packed neatly in double-barreled shoulder harness iridescent fanny packs, I’ve built specifically for festivals,
and a rain cover specifically designed to cover and protect my straw cowboy hat.
Bring on the rain… that didn’t come, that day.
Sitting atop a 4-foot cement pillar, facing the ocean waves, dark skies, and onlooking docked boats,
I spied a kid in his early twenties, literally bawling, wearing a Tampa Rays jersey,
surrounded by about 5 friends, barely acknowledging him or likely his awkward emotions.
Fair to note that at this point, Tamp Bay Rays were still undefeated at 12-0…
I feel for the dude, so I walk up and move straight into giving him a hug, sparking congratulatory laughter
and giggles amongst his friends, him also giggling a bit and as I stepped back, sarcastically
(maybe dad jokingly)
I ask if this was because the Rays lost, bringing about a good chuckle and as I walked away,
I offered that the pain he feels now, no matter what it is, is good pain to be embraced,
Not allowing it stick to his soul, for this is the sort of pain all these fuckers (performers)
use to create the magic in their art they’re sharing with us
and he could too…
Transmute today’s pain into tomorrow’s power, like the Alchemist we all are.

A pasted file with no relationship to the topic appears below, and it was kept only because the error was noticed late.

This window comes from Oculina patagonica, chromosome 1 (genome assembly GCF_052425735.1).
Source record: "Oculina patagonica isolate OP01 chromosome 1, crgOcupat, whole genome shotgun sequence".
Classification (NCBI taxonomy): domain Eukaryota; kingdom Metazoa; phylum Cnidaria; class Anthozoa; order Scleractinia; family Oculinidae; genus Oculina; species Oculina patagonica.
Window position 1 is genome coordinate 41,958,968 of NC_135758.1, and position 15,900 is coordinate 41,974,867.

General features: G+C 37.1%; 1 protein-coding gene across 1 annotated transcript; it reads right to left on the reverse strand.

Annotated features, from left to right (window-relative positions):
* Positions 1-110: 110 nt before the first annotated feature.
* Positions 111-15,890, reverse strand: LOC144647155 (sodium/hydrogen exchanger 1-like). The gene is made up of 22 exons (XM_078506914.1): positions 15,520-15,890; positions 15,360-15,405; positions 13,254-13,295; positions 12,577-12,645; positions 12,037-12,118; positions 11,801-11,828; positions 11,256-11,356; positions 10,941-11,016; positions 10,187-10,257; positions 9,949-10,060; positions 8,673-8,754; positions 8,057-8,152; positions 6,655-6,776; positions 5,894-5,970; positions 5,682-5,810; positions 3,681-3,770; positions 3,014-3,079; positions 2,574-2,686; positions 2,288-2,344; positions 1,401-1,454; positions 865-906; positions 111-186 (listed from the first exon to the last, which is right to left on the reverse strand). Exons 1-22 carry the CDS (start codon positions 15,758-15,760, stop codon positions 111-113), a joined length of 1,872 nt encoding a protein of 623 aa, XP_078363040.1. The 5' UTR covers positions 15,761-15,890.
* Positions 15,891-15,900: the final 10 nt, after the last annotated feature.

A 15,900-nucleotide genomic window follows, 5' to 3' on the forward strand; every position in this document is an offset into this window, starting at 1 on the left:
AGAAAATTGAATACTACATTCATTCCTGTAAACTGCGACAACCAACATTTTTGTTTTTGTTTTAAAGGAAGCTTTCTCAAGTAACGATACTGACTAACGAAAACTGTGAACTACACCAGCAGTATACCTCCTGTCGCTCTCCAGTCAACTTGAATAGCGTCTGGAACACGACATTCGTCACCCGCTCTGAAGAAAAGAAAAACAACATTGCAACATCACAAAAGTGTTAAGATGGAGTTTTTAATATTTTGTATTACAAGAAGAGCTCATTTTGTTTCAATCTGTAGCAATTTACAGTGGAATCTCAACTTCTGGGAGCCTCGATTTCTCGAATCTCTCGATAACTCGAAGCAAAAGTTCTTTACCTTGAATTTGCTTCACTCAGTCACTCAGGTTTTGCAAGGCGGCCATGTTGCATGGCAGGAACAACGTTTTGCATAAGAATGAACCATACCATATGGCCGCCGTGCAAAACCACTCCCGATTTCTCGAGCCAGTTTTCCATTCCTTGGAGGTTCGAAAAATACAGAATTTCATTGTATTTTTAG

Rays would lose later that afternoon.
I began moving more purposefully toward the gates as security ups their offensive,
prodding the overly prideful, maybe egregiously drunk, certainly distastefully disrespectful collection of folks,
to resist and fight said security, screaming ‘freedom’ and arguably throwing tantrums,
netting their almost definite expulsion from the event in its remainder.
leaving Nashville Stage completely empty for an unabated path to the front,
waiting on the legend to return (an hour from then due to prep time).
The friend I was staying with and her cousin and wife had been locked out upon evac warning
giving them first dibs at bar space across the street during,
now joining me under the Nashville Stage tent awaiting Ray Wylie.
Ray comes on and I’m not sure I register the crowd as I magnetically latch onto his beingness,
in hippie rocker attire and a sweet smile. Buttering us up with some sweet talking, he sets course
thru his unique sound via one the most notable and odd sung stories, “Snake Farm”,